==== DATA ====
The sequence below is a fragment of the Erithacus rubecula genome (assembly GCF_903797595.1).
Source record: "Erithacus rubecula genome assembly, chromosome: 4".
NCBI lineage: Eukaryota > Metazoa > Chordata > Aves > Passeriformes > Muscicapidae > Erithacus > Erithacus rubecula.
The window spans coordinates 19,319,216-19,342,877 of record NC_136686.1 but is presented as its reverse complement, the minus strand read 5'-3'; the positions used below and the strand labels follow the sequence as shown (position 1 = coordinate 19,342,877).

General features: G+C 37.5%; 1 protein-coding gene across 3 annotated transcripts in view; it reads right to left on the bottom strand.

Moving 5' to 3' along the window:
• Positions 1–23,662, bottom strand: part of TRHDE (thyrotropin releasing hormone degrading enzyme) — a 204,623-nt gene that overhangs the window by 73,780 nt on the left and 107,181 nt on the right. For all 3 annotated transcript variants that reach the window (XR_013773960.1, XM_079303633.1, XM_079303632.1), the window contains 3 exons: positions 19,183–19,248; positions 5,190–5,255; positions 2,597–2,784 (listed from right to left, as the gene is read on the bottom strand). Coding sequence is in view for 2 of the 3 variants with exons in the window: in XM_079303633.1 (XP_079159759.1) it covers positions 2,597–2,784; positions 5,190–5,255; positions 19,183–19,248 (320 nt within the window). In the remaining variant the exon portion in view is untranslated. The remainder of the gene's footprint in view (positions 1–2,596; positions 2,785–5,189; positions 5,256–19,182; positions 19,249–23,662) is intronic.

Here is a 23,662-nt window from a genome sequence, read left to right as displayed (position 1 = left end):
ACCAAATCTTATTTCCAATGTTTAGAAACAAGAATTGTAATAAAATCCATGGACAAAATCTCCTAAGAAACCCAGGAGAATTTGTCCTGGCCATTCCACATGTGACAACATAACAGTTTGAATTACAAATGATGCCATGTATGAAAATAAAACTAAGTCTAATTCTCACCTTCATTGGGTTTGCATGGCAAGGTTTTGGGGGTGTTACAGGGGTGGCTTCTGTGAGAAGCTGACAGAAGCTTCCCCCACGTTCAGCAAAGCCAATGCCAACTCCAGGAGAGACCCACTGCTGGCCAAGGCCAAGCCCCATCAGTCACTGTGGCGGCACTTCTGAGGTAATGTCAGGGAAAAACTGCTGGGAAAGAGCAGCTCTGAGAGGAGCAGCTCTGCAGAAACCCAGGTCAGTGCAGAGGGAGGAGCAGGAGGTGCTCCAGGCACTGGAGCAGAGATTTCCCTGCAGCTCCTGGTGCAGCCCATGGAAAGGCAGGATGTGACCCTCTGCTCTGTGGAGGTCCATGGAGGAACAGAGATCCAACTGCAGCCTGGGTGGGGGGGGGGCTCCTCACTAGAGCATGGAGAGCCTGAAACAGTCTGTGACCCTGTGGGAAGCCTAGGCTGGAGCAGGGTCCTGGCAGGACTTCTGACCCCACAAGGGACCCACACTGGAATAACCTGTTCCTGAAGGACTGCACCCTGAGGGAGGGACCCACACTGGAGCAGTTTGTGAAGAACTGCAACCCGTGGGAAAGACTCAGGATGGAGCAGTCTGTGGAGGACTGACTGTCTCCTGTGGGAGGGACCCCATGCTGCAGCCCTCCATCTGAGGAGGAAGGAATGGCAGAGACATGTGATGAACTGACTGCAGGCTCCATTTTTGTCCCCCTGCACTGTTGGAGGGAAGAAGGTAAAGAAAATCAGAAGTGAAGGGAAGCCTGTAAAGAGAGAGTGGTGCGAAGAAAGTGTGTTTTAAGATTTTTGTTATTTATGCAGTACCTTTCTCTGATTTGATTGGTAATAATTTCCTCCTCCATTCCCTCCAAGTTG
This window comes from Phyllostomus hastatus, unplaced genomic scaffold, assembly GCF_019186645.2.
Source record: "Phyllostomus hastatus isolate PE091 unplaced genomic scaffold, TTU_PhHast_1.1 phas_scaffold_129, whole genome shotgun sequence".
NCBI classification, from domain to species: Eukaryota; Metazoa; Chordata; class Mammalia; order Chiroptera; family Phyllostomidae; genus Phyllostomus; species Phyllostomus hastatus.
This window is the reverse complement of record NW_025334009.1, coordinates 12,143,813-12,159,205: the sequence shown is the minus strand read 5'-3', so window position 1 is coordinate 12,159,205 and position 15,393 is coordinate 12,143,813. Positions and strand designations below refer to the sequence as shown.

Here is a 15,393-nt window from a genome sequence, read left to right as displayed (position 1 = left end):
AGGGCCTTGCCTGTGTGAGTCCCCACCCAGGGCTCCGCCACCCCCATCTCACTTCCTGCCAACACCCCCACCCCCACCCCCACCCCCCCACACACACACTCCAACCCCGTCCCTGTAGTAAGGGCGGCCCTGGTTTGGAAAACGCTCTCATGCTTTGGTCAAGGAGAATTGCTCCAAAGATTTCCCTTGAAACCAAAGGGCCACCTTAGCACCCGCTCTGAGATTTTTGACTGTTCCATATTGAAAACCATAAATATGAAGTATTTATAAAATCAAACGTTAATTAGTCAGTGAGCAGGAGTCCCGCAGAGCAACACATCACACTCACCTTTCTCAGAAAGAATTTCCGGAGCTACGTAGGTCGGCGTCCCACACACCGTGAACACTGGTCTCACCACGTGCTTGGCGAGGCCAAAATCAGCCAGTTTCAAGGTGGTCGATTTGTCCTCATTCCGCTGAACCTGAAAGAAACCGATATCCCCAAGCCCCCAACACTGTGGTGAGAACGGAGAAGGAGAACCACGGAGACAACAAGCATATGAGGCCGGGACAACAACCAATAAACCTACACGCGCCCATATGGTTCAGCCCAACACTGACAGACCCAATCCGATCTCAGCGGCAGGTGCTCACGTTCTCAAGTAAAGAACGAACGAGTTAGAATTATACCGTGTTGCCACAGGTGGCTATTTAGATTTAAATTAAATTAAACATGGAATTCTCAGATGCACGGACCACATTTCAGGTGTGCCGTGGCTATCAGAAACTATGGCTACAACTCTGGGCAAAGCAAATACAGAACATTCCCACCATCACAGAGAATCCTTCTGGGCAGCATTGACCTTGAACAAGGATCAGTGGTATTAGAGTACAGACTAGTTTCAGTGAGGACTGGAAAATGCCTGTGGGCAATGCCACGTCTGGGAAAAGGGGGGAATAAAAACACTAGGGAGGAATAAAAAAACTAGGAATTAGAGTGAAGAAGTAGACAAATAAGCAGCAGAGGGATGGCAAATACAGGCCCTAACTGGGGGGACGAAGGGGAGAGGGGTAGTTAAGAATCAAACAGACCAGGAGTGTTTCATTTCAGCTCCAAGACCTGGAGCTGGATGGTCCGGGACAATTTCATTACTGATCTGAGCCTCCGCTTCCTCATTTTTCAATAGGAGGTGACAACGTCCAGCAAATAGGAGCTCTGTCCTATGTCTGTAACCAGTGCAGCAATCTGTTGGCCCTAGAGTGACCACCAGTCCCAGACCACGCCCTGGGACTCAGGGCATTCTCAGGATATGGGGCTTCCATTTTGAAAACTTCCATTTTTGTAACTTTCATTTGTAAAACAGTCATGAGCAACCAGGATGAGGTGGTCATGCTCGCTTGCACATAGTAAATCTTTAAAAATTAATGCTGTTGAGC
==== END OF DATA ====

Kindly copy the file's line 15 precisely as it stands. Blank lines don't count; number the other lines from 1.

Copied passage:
AGGGCCTTGCCTGTGTGAGTCCCCACCCAGGGCTCCGCCACCCCCATCTCACTTCCTGCCAACACCCCCACCCCCACCCCCACCCCCCCACACACACACTCCAACCCCGTCCCTGTAGTAAGGGCGGCCCTGGTTTGGAAAACGCTCTCATGCTTTGGTCAAGGAGAATTGCTCCAAAGATTTCCCTTGAAACCAAAGGGCCACCTTAGCACCCGCTCTGAGATTTTTGACTGTTCCATATTGAAAACCATAAATATGAAGTATTTATAAAATCAAACGTTAATTAGTCAGTGAGCAGGAGTCCCGCAGAGCAACACATCACACTCACCTTTCTCAGAAAGAATTTCCGGAGCTACGTAGGTCGGCGTCCCACACACCGTGAACACTGGTCTCACCACGTGCTTGGCGAGGCCAAAATCAGCCAGTTTCAAGGTGGTCGATTTGTCCTCATTCCGCTGAACCTGAAAGAAACCGATATCCCCAAGCCCCCAACACTGTGGTGAGAACGGAGAAGGAGAACCACGGAGACAACAAGCATATGAGGCCGGGACAACAACCAATAAACCTACACGCGCCCATATGGTTCAGCCCAACACTGACAGACCCAATCCGATCTCAGCGGCAGGTGCTCACGTTCTCAAGTAAAGAACGAACGAGTTAGAATTATACCGTGTTGCCACAGGTGGCTATTTAGATTTAAATTAAATTAAACATGGAATTCTCAGATGCACGGACCACATTTCAGGTGTGCCGTGGCTATCAGAAACTATGGCTACAACTCTGGGCAAAGCAAATACAGAACATTCCCACCATCACAGAGAATCCTTCTGGGCAGCATTGACCTTGAACAAGGATCAGTGGTATTAGAGTACAGACTAGTTTCAGTGAGGACTGGAAAATGCCTGTGGGCAATGCCACGTCTGGGAAAAGGGGGGAATAAAAACACTAGGGAGGAATAAAAAAACTAGGAATTAGAGTGAAGAAGTAGACAAATAAGCAGCAGAGGGATGGCAAATACAGGCCCTAACTGGGGGGACGAAGGGGAGAGGGGTAGTTAAGAATCAAACAGACCAGGAGTGTTTCATTTCAGCTCCAAGACCTGGAGCTGGATGGTCCGGGACAATTTCATTACTGATCTGAGCCTCCGCTTCCTCATTTTTCAATAGGAGGTGACAACGTCCAGCAAATAGGAGCTCTGTCCTATGTCTGTAACCAGTGCAGCAATCTGTTGGCCCTAGAGTGACCACCAGTCCCAGACCACGCCCTGGGACTCAGGGCATTCTCAGGATATGGGGCTTCCATTTTGAAAACTTCCATTTTTGTAACTTTCATTTGTAAAACAGTCATGAGCAACCAGGATGAGGTGGTCATGCTCGCTTGCACATAGTAAATCTTTAAAAATTAATGCTGTTGAGC